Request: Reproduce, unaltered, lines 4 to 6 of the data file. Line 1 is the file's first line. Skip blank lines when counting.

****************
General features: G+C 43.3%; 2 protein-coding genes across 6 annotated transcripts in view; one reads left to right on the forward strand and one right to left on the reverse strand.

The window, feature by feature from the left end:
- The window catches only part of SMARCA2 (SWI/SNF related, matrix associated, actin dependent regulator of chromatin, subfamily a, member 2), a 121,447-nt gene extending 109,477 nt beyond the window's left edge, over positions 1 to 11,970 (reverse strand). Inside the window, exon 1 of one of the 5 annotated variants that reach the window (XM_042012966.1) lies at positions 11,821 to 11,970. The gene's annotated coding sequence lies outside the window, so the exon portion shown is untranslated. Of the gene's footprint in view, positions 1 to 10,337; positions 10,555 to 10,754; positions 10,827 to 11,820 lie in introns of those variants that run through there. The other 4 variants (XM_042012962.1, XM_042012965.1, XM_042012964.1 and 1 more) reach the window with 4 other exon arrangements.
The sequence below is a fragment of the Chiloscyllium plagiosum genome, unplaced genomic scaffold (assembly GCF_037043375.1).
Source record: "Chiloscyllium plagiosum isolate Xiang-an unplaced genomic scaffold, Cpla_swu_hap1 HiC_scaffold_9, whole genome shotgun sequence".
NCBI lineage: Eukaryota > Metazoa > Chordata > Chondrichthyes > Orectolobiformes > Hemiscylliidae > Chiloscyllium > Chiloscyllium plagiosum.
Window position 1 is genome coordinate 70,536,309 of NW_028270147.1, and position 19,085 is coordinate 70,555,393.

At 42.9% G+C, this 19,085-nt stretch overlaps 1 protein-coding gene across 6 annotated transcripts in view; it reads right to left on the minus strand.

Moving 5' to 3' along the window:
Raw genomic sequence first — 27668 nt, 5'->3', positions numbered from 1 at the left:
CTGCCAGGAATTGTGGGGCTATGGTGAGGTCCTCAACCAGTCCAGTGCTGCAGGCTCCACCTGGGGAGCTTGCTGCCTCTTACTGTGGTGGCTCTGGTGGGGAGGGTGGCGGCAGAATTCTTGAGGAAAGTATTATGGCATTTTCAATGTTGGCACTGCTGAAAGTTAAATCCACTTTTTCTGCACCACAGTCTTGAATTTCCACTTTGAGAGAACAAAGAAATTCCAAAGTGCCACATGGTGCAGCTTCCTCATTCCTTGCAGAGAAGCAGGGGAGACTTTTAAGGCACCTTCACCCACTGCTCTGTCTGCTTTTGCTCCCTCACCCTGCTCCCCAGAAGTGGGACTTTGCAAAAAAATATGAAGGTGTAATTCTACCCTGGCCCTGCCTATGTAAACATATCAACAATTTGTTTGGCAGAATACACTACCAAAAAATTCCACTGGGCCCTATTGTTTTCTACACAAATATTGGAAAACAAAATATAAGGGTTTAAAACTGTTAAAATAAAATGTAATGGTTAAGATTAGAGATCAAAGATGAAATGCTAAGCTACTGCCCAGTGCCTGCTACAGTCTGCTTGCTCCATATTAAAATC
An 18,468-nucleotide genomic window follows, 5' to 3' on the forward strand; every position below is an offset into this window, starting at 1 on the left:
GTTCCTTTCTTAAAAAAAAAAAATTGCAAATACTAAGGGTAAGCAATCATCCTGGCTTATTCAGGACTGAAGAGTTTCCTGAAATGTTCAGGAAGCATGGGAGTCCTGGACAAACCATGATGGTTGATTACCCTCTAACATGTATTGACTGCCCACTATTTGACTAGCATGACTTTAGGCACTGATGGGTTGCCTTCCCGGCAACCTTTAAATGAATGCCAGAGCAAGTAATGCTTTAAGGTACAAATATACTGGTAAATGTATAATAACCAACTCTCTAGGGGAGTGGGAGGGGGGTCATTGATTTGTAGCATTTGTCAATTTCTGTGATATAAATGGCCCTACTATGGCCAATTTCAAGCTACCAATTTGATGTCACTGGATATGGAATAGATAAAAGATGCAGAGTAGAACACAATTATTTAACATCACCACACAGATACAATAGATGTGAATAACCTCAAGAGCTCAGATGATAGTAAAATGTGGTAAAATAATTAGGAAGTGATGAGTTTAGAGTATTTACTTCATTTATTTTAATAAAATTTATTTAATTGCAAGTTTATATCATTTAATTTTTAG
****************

The sequence below is a fragment of the Chiloscyllium plagiosum genome, unplaced genomic scaffold (assembly GCF_037043375.1).
Source record: "Chiloscyllium plagiosum isolate Xiang-an unplaced genomic scaffold, Cpla_swu_hap1 HiC_scaffold_9, whole genome shotgun sequence".
NCBI lineage: Eukaryota > Metazoa > Chordata > Chondrichthyes > Orectolobiformes > Hemiscylliidae > Chiloscyllium > Chiloscyllium plagiosum.